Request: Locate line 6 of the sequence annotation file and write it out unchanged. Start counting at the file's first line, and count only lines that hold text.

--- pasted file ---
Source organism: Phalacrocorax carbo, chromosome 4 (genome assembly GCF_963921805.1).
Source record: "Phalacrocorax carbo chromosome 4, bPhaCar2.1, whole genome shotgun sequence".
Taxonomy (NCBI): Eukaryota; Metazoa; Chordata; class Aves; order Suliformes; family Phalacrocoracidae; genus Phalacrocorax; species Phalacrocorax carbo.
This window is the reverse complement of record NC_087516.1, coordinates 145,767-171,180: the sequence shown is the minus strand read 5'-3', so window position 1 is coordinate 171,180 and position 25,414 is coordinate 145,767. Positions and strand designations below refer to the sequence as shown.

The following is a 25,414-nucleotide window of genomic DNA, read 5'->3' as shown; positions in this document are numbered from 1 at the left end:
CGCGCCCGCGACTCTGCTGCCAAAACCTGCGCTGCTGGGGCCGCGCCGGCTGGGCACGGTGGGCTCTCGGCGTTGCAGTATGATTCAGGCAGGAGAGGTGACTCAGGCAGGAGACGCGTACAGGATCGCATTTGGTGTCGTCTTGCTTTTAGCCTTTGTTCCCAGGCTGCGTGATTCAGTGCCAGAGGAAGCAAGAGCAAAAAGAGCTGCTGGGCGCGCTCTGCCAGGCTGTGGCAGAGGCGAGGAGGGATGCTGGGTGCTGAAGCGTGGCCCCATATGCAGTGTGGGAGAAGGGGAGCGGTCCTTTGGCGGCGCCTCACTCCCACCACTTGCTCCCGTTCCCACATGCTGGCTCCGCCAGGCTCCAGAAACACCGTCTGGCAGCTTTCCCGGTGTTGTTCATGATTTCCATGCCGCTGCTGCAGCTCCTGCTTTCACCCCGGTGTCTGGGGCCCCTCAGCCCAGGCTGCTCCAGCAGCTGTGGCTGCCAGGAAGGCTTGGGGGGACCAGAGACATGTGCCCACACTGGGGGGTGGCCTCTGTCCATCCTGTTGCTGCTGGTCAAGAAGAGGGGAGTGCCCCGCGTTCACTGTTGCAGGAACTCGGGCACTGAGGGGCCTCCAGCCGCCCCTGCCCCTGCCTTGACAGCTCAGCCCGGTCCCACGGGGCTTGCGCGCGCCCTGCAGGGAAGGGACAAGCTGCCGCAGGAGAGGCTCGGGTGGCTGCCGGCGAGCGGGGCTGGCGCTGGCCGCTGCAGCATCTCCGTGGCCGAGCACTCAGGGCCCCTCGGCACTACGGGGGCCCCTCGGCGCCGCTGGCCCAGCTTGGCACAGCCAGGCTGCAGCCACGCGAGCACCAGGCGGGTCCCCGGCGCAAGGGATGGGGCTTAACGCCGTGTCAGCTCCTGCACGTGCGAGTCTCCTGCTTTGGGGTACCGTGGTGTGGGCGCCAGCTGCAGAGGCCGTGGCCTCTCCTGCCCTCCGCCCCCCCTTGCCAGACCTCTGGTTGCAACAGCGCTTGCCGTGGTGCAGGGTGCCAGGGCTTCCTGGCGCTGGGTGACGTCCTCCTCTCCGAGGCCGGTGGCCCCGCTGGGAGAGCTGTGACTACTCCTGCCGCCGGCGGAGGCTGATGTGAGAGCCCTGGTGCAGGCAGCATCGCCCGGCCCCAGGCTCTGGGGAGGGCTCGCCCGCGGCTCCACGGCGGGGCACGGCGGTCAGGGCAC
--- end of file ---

CGCGCCCGCGACTCTGCTGCCAAAACCTGCGCTGCTGGGGCCGCGCCGGCTGGGCACGGTGGGCTCTCGGCGTTGCAGTATGATTCAGGCAGGAGAGGTGACTCAGGCAGGAGACGCGTACAGGATCGCATTTGGTGTCGTCTTGCTTTTAGCCTTTGTTCCCAGGCTGCGTGATTCAGTGCCAGAGGAAGCAAGAGCAAAAAGAGCTGCTGGGCGCGCTCTGCCAGGCTGTGGCAGAGGCGAGGAGGGATGCTGGGTGCTGAAGCGTGGCCCCATATGCAGTGTGGGAGAAGGGGAGCGGTCCTTTGGCGGCGCCTCACTCCCACCACTTGCTCCCGTTCCCACATGCTGGCTCCGCCAGGCTCCAGAAACACCGTCTGGCAGCTTTCCCGGTGTTGTTCATGATTTCCATGCCGCTGCTGCAGCTCCTGCTTTCACCCCGGTGTCTGGGGCCCCTCAGCCCAGGCTGCTCCAGCAGCTGTGGCTGCCAGGAAGGCTTGGGGGGACCAGAGACATGTGCCCACACTGGGGGGTGGCCTCTGTCCATCCTGTTGCTGCTGGTCAAGAAGAGGGGAGTGCCCCGCGTTCACTGTTGCAGGAACTCGGGCACTGAGGGGCCTCCAGCCGCCCCTGCCCCTGCCTTGACAGCTCAGCCCGGTCCCACGGGGCTTGCGCGCGCCCTGCAGGGAAGGGACAAGCTGCCGCAGGAGAGGCTCGGGTGGCTGCCGGCGAGCGGGGCTGGCGCTGGCCGCTGCAGCATCTCCGTGGCCGAGCACTCAGGGCCCCTCGGCACTACGGGGGCCCCTCGGCGCCGCTGGCCCAGCTTGGCACAGCCAGGCTGCAGCCACGCGAGCACCAGGCGGGTCCCCGGCGCAAGGGATGGGGCTTAACGCCGTGTCAGCTCCTGCACGTGCGAGTCTCCTGCTTTGGGGTACCGTGGTGTGGGCGCCAGCTGCAGAGGCCGTGGCCTCTCCTGCCCTCCGCCCCCCCTTGCCAGACCTCTGGTTGCAACAGCGCTTGCCGTGGTGCAGGGTGCCAGGGCTTCCTGGCGCTGGGTGACGTCCTCCTCTCCGAGGCCGGTGGCCCCGCTGGGAGAGCTGTGACTACTCCTGCCGCCGGCGGAGGCTGATGTGAGAGCCCTGGTGCAGGCAGCATCGCCCGGCCCCAGGCTCTGGGGAGGGCTCGCCCGCGGCTCCACGGCGGGGCACGGCGGTCAGGGCAC